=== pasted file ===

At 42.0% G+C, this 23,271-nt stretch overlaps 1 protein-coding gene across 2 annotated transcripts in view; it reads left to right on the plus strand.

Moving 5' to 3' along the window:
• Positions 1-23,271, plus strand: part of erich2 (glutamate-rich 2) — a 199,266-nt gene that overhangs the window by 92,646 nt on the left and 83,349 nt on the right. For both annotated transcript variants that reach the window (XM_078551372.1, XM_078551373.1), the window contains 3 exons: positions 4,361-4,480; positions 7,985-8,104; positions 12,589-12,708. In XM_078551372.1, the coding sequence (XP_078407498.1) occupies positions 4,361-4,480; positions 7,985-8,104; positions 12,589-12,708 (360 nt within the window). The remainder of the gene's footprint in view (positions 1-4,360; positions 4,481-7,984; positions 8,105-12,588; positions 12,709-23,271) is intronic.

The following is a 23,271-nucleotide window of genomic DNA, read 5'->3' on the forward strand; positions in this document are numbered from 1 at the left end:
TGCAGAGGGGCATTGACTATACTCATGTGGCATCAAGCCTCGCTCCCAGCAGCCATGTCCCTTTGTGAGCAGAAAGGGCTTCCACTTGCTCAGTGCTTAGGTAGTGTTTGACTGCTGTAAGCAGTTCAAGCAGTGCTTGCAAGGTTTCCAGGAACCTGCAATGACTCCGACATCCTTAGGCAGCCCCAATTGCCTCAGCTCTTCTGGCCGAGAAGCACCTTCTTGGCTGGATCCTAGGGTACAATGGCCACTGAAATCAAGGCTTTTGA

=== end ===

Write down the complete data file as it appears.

At 42.0% G+C, this 23,271-nt stretch overlaps 1 protein-coding gene across 2 annotated transcripts in view; it reads left to right on the plus strand.

Moving 5' to 3' along the window:
• Positions 1-23,271, plus strand: part of erich2 (glutamate-rich 2) — a 199,266-nt gene that overhangs the window by 92,646 nt on the left and 83,349 nt on the right. For both annotated transcript variants that reach the window (XM_078551372.1, XM_078551373.1), the window contains 3 exons: positions 4,361-4,480; positions 7,985-8,104; positions 12,589-12,708. In XM_078551372.1, the coding sequence (XP_078407498.1) occupies positions 4,361-4,480; positions 7,985-8,104; positions 12,589-12,708 (360 nt within the window). The remainder of the gene's footprint in view (positions 1-4,360; positions 4,481-7,984; positions 8,105-12,588; positions 12,709-23,271) is intronic.

The following is a 23,271-nucleotide window of genomic DNA, read 5'->3' on the forward strand; positions in this document are numbered from 1 at the left end:
TGCAGAGGGGCATTGACTATACTCATGTGGCATCAAGCCTCGCTCCCAGCAGCCATGTCCCTTTGTGAGCAGAAAGGGCTTCCACTTGCTCAGTGCTTAGGTAGTGTTTGACTGCTGTAAGCAGTTCAAGCAGTGCTTGCAAGGTTTCCAGGAACCTGCAATGACTCCGACATCCTTAGGCAGCCCCAATTGCCTCAGCTCTTCTGGCCGAGAAGCACCTTCTTGGCTGGATCCTAGGGTACAATGGCCACTGAAATCAAGGCTTTTGA